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I Know What You’re Collectively Thinking

Hokkaido: snow inbound

Your company makes widgets and like most of the online planet many of your staff use one of the popular search engines to effectively go about their business. The guys and gals in the research lab use it to track down obscure topics in online journals; the creatives spend a fair bit of time, well, y’know, browsing stuff to stir their creative juices; human resources use it to do whatever it is they do between alternate rounds of hiring and layoffs; and the comms team monitor the response to the quarterly results or the latest press releases.

The search engine company knows some of you by name and some of you a lot more – you did after all sign your soul away for that terabyte data archive. A few brave souls consistently practice safe browsing – multiple pseudo-anonymous identities and so on, but by and large your search finger-print, a data set built up over your life-time gives you away. Every time.

Anyway even for those safe searchers out there, there are multiple ways to know who you are and where you live. Reconstructing the real you is not exactly difficult since your family started using handhelds, embeddeds, online accounts and old fashioned online photo albums. Automatic face recognition now works well enought for identifying self-documenting teenagers and selca Koreans up to the age of 30, but for the rest of us its the simple stuff like the wallpaper in the home and traces of unique combinations of objects that were (re)searched, and bought and delivered that give you away. But anyway its all moot because ever since the ability to search was refined to the point where it is truly (mobile) seamless to your daily life, your search queries have become a brain dump of what you’re thinking. They know that thing that you plan to keep secret from your closest friends. Sometimes when the brain interface fails the search engine implant sends queries from your subconscious.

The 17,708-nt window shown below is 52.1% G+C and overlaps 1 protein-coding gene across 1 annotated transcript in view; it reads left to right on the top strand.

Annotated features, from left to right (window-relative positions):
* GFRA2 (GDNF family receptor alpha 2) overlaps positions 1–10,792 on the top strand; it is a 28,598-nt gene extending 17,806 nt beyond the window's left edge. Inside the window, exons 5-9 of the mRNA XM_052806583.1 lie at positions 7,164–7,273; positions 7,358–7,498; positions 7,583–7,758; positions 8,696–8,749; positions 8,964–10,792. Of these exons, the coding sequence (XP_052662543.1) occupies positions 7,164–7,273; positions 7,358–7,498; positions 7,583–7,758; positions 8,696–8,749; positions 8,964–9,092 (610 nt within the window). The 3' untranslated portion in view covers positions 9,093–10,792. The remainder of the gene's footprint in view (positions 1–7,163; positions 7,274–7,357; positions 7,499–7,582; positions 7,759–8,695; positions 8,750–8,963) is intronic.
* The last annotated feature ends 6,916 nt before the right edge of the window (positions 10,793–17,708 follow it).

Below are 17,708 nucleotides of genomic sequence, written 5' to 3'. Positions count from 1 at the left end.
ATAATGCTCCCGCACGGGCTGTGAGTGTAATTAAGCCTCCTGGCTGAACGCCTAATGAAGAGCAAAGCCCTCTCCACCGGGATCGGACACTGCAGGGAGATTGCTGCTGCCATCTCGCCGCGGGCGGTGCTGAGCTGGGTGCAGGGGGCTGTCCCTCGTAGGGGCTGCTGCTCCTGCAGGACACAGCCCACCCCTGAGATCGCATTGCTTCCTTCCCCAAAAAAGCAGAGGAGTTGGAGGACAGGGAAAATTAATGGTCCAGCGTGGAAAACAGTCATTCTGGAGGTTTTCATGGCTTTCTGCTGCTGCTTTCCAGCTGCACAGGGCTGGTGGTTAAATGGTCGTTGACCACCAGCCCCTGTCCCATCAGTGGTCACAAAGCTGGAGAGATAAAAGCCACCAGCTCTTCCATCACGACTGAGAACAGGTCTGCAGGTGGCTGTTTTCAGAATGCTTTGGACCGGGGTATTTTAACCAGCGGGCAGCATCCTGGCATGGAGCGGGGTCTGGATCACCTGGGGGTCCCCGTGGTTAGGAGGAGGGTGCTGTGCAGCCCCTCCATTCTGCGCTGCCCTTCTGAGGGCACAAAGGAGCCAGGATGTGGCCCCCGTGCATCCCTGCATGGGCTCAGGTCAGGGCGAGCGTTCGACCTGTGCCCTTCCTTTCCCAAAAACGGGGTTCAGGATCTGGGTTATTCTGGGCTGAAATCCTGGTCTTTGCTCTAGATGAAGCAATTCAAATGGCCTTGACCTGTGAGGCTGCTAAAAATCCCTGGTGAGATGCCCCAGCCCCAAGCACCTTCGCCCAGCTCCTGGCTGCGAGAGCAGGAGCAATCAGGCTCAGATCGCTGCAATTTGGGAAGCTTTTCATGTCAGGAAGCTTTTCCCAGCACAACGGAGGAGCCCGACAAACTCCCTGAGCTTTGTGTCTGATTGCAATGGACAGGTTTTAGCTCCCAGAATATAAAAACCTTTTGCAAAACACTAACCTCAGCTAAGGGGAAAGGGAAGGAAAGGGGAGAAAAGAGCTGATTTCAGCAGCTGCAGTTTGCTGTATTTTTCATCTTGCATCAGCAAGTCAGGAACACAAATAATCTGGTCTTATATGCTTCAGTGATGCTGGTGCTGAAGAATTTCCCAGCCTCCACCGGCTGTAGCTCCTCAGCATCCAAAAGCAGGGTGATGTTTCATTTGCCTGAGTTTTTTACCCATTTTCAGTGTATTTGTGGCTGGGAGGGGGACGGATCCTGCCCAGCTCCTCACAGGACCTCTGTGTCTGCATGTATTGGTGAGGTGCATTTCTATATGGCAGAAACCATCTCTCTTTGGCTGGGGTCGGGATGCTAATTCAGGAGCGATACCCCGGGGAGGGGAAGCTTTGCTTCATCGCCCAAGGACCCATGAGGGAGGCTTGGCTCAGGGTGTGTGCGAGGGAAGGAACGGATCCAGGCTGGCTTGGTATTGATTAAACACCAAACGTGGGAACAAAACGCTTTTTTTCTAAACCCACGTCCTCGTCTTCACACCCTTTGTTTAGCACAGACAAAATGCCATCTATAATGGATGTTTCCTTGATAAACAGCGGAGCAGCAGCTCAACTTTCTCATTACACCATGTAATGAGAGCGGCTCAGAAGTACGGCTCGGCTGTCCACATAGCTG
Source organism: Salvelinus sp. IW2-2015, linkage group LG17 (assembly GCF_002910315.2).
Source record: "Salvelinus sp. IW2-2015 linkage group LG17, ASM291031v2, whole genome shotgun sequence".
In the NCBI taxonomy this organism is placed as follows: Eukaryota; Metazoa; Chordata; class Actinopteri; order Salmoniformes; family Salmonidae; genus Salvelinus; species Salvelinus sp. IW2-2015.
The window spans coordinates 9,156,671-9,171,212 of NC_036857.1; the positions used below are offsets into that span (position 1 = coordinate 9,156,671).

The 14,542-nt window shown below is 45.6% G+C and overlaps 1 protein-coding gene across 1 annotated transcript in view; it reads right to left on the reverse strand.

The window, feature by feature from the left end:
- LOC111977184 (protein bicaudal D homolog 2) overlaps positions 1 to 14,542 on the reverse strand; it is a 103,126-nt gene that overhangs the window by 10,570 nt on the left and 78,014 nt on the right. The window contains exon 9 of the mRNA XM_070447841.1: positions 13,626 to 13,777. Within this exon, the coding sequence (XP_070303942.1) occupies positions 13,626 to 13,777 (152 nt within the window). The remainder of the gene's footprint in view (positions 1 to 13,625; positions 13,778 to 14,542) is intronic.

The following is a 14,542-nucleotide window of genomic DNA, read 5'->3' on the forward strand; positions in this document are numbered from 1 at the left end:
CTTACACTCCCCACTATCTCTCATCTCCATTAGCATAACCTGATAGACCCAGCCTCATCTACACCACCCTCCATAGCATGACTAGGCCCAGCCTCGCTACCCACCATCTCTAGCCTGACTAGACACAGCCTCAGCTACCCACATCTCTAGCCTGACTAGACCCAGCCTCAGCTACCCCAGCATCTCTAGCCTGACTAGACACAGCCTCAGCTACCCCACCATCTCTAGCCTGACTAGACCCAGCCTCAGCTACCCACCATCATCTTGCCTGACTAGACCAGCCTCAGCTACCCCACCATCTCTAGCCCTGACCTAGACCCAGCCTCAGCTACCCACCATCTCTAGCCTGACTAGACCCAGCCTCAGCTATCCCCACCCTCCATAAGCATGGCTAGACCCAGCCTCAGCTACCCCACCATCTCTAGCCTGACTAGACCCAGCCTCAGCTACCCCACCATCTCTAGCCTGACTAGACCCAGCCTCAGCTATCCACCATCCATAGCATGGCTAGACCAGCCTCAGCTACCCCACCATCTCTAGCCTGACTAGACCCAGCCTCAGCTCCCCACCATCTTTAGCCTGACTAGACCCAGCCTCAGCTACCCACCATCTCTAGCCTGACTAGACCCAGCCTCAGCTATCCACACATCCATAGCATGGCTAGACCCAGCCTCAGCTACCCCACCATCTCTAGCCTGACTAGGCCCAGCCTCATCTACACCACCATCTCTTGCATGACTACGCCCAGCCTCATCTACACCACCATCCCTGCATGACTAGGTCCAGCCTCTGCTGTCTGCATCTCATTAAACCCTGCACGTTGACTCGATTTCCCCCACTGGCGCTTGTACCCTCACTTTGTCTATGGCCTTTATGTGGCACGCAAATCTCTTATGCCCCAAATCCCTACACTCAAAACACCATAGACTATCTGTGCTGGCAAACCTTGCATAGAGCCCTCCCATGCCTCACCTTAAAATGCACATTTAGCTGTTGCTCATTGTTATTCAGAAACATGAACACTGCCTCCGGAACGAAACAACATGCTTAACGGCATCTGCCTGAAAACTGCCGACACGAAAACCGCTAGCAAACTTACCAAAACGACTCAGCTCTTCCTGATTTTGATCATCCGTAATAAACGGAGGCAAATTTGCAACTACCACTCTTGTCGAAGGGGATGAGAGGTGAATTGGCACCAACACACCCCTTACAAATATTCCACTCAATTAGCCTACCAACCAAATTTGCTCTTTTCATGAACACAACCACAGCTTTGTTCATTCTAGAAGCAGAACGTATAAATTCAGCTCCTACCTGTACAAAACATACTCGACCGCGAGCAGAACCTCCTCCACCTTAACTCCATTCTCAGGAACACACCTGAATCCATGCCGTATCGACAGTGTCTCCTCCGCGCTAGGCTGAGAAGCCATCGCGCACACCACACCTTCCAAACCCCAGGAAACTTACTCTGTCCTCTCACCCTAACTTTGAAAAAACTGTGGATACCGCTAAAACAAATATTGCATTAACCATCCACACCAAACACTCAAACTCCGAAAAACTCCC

Yes, you’re right – none of this is particularly novel or new. So what is?

What happens when you take a reasonable time span of search data – say 10 years, associate it with the education, leisure, pleasure and work search queries of individuals, and pool it with a collective/legal entity such as a company? A widget company even. It could be something as simple as tracking searches by domain. They haven’t been sitting idly by just looking at search terms over those ten years – they’ve tracked the financial returns of the widget market, career trajectories of whose joined and whose left, the products and services they’ve released and how well these have done in the market place. That big recall in 2017? They were there, hosting the complaints forums, re-directing searches for the class action lawsuit, and remember the search queries by an engineer clearly out of his depth. That researcher who went onto earn a Nobel prize – they were there at the beginning when she typed her first hesitant words, scoping a new vocabularly. They watched and learned.

How long before the collective search terms of a company can be used to sufficiently predict the products and services they next bring to market? How long before that search engine moves into financial forecasting? And given that companies and other deep-pocketed legal entities are (profit) motivated to protect ‘their’ privacy what tools will ensure that what goes on in the lab, stays in the lab? How will these tools manifest themselves as consumer products?

With apologies to Alan Kay – the best way to predict the future may be to invent it, but the easiest way to predict the future is, simply to predict it. Or keep tabs on those who are inventing it.

Right now Google’s keeping tabs on itself.